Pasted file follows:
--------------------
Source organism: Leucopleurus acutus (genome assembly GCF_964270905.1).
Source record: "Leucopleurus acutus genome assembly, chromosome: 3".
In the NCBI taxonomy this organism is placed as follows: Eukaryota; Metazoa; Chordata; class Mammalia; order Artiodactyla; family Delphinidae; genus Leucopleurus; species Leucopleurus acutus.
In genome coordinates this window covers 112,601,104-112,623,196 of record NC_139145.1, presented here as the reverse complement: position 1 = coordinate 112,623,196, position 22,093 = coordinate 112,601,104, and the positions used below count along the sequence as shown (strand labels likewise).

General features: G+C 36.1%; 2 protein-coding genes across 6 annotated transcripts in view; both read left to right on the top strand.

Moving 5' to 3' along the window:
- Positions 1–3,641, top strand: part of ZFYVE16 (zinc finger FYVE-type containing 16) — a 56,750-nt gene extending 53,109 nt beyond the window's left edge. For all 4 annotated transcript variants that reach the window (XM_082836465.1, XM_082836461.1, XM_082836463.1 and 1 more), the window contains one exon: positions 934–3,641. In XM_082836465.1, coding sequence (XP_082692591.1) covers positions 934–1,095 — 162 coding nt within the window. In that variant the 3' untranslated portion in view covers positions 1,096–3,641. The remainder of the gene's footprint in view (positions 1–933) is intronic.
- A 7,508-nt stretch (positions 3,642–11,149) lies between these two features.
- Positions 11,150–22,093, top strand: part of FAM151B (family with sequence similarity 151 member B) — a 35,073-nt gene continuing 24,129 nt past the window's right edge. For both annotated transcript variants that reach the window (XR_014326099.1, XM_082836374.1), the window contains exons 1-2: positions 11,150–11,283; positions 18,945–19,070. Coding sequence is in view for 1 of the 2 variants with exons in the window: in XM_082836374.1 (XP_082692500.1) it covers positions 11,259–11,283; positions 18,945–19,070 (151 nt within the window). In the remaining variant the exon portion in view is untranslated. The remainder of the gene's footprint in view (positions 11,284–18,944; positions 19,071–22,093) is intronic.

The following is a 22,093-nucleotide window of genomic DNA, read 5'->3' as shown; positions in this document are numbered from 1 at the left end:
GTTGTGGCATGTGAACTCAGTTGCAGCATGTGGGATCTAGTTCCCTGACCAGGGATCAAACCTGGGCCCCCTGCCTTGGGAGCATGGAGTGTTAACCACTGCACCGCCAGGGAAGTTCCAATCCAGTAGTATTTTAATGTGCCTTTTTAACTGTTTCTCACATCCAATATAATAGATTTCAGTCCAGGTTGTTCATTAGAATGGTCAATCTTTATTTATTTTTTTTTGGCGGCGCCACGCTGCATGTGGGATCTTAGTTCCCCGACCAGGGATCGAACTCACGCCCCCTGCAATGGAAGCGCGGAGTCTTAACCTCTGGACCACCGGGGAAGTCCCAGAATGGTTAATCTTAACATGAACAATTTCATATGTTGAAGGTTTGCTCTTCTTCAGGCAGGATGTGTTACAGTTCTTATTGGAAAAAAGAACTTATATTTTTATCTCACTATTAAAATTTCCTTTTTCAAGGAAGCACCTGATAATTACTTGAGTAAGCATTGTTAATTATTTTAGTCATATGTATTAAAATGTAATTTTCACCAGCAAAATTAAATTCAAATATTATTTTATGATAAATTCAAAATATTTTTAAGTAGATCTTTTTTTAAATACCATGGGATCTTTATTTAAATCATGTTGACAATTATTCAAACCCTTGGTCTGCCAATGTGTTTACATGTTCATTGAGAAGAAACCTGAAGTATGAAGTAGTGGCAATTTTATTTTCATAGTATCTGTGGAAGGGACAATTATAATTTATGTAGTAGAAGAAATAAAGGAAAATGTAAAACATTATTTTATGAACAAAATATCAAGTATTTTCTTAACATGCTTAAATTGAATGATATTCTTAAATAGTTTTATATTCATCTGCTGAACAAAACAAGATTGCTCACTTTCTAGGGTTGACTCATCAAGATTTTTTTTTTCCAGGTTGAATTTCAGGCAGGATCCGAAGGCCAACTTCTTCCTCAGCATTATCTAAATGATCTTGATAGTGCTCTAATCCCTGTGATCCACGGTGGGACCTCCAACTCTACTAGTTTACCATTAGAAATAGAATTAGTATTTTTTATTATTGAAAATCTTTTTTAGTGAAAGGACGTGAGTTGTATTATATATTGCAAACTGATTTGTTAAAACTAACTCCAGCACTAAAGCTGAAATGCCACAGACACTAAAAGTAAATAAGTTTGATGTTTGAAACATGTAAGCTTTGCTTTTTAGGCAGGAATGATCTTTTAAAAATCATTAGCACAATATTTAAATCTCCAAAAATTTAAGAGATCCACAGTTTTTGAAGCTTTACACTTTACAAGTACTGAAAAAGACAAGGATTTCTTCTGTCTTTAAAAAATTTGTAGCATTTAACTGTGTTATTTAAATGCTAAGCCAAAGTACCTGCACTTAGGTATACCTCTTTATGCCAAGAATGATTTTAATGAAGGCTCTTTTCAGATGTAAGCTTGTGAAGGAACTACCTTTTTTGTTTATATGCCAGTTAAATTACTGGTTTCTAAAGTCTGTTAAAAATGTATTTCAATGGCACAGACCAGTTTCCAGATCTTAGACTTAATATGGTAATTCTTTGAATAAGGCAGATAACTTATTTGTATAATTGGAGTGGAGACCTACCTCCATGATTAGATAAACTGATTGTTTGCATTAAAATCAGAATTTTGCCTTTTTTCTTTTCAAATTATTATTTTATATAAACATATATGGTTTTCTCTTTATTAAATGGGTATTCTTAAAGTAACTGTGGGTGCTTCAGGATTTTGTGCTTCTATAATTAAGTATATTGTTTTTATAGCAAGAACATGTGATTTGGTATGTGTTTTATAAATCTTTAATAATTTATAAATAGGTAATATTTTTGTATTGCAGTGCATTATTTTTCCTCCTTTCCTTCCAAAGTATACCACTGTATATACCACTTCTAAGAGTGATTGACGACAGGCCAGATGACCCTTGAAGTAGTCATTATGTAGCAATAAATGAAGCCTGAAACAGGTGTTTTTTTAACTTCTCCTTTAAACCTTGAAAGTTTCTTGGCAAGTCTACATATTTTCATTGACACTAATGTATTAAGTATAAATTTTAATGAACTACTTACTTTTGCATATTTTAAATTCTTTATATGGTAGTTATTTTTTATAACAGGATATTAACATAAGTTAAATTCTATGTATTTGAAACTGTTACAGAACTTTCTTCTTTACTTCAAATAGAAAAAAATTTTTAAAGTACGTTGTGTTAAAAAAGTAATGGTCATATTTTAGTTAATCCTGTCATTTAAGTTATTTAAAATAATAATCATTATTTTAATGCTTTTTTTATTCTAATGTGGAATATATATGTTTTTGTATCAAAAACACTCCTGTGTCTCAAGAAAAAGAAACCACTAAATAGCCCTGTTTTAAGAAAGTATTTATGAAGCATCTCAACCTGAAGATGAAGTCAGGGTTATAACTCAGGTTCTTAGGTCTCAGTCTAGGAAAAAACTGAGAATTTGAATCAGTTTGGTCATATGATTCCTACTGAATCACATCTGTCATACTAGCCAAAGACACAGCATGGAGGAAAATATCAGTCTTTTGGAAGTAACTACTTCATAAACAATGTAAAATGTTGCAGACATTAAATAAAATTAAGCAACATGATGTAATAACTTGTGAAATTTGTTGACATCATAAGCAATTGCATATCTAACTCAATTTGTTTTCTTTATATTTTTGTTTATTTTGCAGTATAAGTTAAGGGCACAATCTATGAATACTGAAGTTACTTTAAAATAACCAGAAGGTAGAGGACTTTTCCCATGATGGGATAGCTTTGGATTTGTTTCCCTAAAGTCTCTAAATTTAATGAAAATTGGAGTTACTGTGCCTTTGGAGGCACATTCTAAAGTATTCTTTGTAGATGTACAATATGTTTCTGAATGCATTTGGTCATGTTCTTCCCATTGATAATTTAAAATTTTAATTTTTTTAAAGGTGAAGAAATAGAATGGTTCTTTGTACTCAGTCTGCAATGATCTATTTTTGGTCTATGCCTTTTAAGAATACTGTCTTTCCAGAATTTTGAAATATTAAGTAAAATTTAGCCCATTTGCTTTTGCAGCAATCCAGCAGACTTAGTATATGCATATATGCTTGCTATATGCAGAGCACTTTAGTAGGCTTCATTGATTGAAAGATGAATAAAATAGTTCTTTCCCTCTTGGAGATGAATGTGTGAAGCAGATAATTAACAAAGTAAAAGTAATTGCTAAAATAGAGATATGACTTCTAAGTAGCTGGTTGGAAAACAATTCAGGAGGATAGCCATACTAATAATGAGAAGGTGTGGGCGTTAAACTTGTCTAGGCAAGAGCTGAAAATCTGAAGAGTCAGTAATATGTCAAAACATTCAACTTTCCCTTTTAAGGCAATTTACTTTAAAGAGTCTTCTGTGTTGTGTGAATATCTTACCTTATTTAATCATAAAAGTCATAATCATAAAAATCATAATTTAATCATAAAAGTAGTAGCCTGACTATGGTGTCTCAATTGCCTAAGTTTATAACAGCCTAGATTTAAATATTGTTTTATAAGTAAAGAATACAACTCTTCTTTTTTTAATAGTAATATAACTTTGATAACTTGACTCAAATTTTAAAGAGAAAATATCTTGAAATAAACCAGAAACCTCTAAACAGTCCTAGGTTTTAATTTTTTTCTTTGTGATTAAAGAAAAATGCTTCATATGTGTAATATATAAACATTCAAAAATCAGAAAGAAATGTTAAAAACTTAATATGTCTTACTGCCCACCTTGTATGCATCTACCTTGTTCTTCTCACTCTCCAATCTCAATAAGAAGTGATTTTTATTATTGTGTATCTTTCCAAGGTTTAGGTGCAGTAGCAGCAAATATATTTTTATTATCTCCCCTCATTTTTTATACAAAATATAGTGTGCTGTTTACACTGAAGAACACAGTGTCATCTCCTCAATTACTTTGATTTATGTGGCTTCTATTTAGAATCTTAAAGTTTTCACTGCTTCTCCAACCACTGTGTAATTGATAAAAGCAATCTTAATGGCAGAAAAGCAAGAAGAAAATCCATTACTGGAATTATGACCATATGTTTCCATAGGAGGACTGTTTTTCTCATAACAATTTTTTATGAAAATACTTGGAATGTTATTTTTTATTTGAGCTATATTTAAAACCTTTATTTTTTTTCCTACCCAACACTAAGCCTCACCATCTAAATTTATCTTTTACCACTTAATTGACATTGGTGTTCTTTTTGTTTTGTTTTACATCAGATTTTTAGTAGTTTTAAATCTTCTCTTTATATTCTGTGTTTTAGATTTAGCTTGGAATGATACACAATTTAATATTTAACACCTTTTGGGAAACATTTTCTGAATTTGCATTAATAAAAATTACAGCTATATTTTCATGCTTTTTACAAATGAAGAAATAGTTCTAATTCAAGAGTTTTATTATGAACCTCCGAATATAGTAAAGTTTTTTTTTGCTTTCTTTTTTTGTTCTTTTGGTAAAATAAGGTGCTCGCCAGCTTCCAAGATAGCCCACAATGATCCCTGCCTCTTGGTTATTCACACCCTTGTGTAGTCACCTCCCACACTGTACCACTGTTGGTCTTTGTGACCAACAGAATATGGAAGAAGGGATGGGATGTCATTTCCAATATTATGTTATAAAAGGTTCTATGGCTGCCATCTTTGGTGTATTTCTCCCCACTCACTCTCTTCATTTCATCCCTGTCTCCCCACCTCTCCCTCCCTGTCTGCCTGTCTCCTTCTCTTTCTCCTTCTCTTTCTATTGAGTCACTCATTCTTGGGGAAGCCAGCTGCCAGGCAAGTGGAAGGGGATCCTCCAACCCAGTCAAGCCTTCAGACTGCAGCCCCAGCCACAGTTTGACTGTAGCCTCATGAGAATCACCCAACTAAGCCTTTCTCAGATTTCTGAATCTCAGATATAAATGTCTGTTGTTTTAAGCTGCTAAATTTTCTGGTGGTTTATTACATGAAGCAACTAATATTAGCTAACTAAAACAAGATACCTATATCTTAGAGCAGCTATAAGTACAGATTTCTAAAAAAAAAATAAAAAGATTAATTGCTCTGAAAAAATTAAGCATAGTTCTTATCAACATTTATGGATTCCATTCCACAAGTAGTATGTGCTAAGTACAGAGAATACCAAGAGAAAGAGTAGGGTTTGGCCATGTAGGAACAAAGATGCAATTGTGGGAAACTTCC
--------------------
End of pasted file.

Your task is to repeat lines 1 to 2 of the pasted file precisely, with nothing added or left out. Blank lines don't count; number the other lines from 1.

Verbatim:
Source organism: Leucopleurus acutus (genome assembly GCF_964270905.1).
Source record: "Leucopleurus acutus genome assembly, chromosome: 3".